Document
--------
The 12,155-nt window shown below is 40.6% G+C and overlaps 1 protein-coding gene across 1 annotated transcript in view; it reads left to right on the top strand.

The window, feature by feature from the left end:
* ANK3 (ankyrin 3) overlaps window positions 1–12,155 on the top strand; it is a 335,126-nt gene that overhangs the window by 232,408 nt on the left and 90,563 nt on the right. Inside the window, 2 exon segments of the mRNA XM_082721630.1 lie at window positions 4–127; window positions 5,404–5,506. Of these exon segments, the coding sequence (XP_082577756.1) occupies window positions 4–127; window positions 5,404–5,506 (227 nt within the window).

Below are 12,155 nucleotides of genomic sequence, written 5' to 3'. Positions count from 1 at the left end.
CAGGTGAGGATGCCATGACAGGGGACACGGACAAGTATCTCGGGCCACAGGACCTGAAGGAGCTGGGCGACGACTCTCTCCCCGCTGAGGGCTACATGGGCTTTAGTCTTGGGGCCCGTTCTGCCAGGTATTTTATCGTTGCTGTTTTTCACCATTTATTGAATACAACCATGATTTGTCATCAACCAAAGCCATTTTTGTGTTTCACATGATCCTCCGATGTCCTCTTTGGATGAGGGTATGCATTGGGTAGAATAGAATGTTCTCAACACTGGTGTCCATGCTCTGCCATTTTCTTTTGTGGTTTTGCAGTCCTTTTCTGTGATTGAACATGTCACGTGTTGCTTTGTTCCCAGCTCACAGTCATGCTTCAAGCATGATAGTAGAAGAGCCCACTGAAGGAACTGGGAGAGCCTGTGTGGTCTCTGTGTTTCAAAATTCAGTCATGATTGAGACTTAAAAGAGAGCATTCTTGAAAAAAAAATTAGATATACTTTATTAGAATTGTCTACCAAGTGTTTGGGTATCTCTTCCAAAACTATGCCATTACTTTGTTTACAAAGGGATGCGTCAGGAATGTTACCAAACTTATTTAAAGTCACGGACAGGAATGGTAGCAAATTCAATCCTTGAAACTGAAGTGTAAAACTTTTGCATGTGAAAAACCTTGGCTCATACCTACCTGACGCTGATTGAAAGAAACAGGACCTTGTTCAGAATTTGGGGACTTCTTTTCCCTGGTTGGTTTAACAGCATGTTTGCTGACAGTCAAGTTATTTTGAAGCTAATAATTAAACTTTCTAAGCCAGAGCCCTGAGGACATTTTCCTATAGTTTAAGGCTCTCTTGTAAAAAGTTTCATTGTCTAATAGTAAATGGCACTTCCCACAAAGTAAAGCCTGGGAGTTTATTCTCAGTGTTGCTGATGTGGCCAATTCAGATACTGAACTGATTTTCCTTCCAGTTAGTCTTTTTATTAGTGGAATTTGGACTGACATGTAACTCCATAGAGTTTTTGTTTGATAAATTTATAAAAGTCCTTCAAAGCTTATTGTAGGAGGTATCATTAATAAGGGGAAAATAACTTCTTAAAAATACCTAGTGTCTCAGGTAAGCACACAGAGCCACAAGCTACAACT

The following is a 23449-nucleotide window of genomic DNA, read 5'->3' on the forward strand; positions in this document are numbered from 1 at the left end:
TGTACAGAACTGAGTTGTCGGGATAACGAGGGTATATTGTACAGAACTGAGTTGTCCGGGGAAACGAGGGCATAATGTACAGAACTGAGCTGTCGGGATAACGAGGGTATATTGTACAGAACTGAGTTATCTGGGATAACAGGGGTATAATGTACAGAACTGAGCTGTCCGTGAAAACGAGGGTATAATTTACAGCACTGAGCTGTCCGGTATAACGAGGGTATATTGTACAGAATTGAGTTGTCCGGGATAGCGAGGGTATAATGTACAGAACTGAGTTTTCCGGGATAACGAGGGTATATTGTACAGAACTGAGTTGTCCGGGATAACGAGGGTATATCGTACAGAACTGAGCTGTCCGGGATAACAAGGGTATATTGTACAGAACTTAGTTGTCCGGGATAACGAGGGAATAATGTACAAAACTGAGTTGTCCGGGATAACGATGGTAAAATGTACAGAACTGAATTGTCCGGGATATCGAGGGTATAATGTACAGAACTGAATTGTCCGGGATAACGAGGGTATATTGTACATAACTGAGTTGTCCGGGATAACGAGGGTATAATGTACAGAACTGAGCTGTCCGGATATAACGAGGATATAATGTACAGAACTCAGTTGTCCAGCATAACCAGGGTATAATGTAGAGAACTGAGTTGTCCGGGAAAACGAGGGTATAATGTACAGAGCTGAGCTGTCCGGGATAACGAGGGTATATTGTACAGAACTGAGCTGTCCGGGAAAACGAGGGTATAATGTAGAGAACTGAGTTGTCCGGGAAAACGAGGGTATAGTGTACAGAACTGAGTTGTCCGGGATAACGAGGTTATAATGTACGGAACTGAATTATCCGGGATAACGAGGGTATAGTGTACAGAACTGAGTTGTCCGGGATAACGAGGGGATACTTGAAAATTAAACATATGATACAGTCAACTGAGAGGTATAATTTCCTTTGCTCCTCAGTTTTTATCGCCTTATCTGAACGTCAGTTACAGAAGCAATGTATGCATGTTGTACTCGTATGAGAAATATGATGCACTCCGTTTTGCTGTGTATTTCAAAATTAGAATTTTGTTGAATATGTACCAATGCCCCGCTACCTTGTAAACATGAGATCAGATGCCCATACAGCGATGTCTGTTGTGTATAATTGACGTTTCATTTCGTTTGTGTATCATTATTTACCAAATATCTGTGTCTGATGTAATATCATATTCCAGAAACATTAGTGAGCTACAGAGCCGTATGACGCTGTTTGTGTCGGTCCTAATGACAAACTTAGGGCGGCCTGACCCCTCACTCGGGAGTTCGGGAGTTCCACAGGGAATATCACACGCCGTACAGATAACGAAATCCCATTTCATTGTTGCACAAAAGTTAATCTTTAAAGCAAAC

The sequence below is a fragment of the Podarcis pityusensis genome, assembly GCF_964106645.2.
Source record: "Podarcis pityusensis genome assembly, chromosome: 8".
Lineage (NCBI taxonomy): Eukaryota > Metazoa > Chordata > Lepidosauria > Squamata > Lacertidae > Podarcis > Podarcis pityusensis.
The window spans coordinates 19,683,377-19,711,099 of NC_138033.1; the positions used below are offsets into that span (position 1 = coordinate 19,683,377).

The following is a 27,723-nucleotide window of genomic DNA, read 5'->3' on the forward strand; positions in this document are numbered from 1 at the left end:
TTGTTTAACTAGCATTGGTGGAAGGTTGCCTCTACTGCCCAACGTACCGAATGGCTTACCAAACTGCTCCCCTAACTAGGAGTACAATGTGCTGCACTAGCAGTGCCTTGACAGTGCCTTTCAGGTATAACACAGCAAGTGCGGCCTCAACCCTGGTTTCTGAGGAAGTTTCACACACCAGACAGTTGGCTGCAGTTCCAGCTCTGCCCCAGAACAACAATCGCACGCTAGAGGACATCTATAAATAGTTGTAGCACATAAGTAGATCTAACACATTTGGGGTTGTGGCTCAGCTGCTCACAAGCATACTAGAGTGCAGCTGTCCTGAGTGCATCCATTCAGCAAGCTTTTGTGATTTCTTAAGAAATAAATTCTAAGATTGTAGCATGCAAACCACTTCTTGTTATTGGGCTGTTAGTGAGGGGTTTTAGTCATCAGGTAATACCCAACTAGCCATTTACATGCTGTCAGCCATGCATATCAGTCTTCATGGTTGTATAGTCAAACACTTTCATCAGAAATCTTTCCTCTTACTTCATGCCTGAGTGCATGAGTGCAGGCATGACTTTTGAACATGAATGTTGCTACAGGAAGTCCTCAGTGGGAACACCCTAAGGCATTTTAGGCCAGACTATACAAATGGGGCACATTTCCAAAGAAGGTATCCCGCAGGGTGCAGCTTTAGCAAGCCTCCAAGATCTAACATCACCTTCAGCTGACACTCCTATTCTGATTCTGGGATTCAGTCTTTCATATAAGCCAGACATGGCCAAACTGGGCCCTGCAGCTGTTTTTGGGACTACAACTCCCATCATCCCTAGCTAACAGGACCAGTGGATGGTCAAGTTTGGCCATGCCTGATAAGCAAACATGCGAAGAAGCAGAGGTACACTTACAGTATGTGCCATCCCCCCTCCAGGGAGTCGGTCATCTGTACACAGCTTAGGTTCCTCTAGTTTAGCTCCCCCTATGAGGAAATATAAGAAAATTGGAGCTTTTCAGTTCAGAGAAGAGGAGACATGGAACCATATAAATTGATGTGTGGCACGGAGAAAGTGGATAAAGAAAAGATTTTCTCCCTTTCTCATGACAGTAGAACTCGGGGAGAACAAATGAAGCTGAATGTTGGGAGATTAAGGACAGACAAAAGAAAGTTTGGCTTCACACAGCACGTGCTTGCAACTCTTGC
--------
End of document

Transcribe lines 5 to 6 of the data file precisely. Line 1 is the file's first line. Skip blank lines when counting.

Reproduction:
CAGGTGAGGATGCCATGACAGGGGACACGGACAAGTATCTCGGGCCACAGGACCTGAAGGAGCTGGGCGACGACTCTCTCCCCGCTGAGGGCTACATGGGCTTTAGTCTTGGGGCCCGTTCTGCCAGGTATTTTATCGTTGCTGTTTTTCACCATTTATTGAATACAACCATGATTTGTCATCAACCAAAGCCATTTTTGTGTTTCACATGATCCTCCGATGTCCTCTTTGGATGAGGGTATGCATTGGGTAGAATAGAATGTTCTCAACACTGGTGTCCATGCTCTGCCATTTTCTTTTGTGGTTTTGCAGTCCTTTTCTGTGATTGAACATGTCACGTGTTGCTTTGTTCCCAGCTCACAGTCATGCTTCAAGCATGATAGTAGAAGAGCCCACTGAAGGAACTGGGAGAGCCTGTGTGGTCTCTGTGTTTCAAAATTCAGTCATGATTGAGACTTAAAAGAGAGCATTCTTGAAAAAAAAATTAGATATACTTTATTAGAATTGTCTACCAAGTGTTTGGGTATCTCTTCCAAAACTATGCCATTACTTTGTTTACAAAGGGATGCGTCAGGAATGTTACCAAACTTATTTAAAGTCACGGACAGGAATGGTAGCAAATTCAATCCTTGAAACTGAAGTGTAAAACTTTTGCATGTGAAAAACCTTGGCTCATACCTACCTGACGCTGATTGAAAGAAACAGGACCTTGTTCAGAATTTGGGGACTTCTTTTCCCTGGTTGGTTTAACAGCATGTTTGCTGACAGTCAAGTTATTTTGAAGCTAATAATTAAACTTTCTAAGCCAGAGCCCTGAGGACATTTTCCTATAGTTTAAGGCTCTCTTGTAAAAAGTTTCATTGTCTAATAGTAAATGGCACTTCCCACAAAGTAAAGCCTGGGAGTTTATTCTCAGTGTTGCTGATGTGGCCAATTCAGATACTGAACTGATTTTCCTTCCAGTTAGTCTTTTTATTAGTGGAATTTGGACTGACATGTAACTCCATAGAGTTTTTGTTTGATAAATTTATAAAAGTCCTTCAAAGCTTATTGTAGGAGGTATCATTAATAAGGGGAAAATAACTTCTTAAAAATACCTAGTGTCTCAGGTAAGCACACAGAGCCACAAGCTACAACT

The following is a 23449-nucleotide window of genomic DNA, read 5'->3' on the forward strand; positions in this document are numbered from 1 at the left end: